Bell labs. . . a history of inventions
|By MARK OLLIG|
It was founded in 1925 by AT&T and called “Bell Telephone Laboratories, Inc.”
“Bell Labs” became the research department credited with inventing many of the telecommunication marvels we use today.
To date, Bell Labs has been granted over 32,000 US patents.
Let’s take a look back at some of those inventions (to list them all would take more column space than all my previous columns combined).
Using a fax machine became popular in the mid 1980’s (I still recall the thermal paper). The first demonstration of a working fax (facsimile) machine or “telephotography” machine that sent pictures over ordinary copper pair telephone wires was in 1925. The ability to transmit photos over telephone wires also changed the thinking at the time which was using telephone lines just for “voice-only” communications.
Photos of President Calvin Coolidge’s inauguration were sent by facsimile machine from Washington to other cities in 1925.
In 1927, Bell Labs demonstrated in public the first long-distance television transmission. Live moving television images of then Secretary of Commerce Herbert Hoover were sent over telephone lines from Washington, D.C., to New York City on April 7, 1927.
“I am glad to welcome television as the latest product of scientific discovery,” said Herbert Hoover during the demonstration. “It promises that where the voice has led the way over the telephone wires, the eye will ultimately follow.”
Minnesota also is mentioned in the Bell Labs historical timeline. In 1941, the first non-experimental installation of coaxial cable in the network is placed in service between Minneapolis and Stevens Point, Wisconsin. The length of this coaxial cable is 200 miles. The type of coaxial cable installed was invented at AT&T in 1929 and is the first “broadband” transmission medium.
It was 60 years ago, 1947, that Bell Labs put out the first concept paper on cellular network technology. It should be noted here that the actual technology needed to realize this concept did not yet exist. The primary uniqueness in this paper was the development of a network of small overlapping cell sites supported by a call-switching infrastructure that tracks users as they moved through a network.
This network would “pass” their call from one site to another without dropping the connection. It was 36 years later, in 1983, that AT&T activated the first commercial cellular telephone system in the United States in Chicago.
1947 is famous for the Bell Labs’ invention that makes possible the way we use our computers and modern electronics of today, the transistor. Created as a replacement for bulky and inefficient vacuum tubes and mechanical relays, the transistor revolutionized the entire electronics world. Scientists John Bardeen, Walter Brattain and William Shockley invented the transistor.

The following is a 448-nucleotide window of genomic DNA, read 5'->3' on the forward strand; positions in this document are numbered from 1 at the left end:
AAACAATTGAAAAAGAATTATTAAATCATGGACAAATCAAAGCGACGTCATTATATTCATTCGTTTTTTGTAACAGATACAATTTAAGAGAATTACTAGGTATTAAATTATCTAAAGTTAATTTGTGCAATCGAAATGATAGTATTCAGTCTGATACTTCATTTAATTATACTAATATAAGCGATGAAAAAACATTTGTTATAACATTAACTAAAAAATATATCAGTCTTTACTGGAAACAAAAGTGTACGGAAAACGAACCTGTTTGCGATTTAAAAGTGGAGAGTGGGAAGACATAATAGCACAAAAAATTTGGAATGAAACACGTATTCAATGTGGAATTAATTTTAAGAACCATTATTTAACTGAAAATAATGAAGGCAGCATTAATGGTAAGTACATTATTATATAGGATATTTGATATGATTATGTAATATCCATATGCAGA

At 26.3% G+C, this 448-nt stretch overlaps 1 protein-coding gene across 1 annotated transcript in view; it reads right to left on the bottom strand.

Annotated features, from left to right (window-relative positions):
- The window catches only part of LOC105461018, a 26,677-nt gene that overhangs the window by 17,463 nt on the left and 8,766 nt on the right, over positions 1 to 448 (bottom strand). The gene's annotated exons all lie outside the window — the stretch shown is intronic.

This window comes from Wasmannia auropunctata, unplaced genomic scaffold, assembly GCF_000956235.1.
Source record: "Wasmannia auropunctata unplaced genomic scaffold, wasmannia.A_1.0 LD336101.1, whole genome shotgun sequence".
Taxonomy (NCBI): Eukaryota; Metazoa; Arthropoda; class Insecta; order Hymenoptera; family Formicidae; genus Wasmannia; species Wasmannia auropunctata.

The solar battery cell, which can convert sunlight into electricity, was invented in the Bell Labs in 1954.
In 1956, AT&T finished installation of the first trans-Atlantic telephone cable called TAT-1 (Transatlantic No. 1). The initial capacity was 36 calls at a time with a price per call of $12 for the first three minutes. This cable also carried the famous “hot-line” between Washington D.C. and Moscow.
A year that is one of my favorites 1958, saw the first commercial use of the computer modem. These modems were used to transmit data for the North American Air Defense over telephone wires. A modem sends and receives data between two computers. Modem stands for modulate/demodulate.
The year 1958 also saw the invention of the “laser” (light amplification by stimulated emission of radiation). This is used in fiber-optic communications networks, and as a cutting tool in surgery and industry.
Another Bell Labs innovation, using a Dual Tone Multi-frequency (DTMF) keypad in the telephone, created a new service called “Touchtone” dialing. The first touchtone keypad dialers installed in telephones for general public use were in the Greensburg and Carnegie, Pennsylvania telephone exchanges in 1963. Touchtone dialing was first demonstrated to the public at the 1962 Seattle’s World Fair.
For any history buffs out there, the first “non-public” “touch-tone system” was installed in Baltimore, Maryland, in 1941. This touch-tone system was only used by the telephone operators in the central switching office.
In 1969, the UNIX computer disk operating system was released by Bell Labs to various government and educational institutions. It was originally designed to let a large number of programmers access a computer at the same time and share its resources.
Because of this, UNIX became the operating system that helped fuel the growth of the Internet.
The first commercial fiber optic cable was installed in Chicago by AT&T in 1977.
In 1988, AT&T placed the first fiber optic submarine telephone cable called TAT-8, across the Atlantic. It had a capacity equivalent to 40,000 calls, ten times that of the last copper cable installed. (Today’s fiber cables have capacities equivalent to over 1,000,000 calls).
The English/Spanish voice translator was born in 1989 at the AT&T Bell Labs Murray Hill facility. The first public demonstration was held in 1992.
In 2005, the first commercial Internet Protocol transmission was sent at 100 gigabits per second.
Bell Labs, once an American owned company, is today owned by a French company called Alcatel, which is based in Paris, France.
Bell Labs . . . Une histoire des inventions.
For more information about Bell Labs visit http://www.alcatel-lucent.com/wps/portal/BellLabs.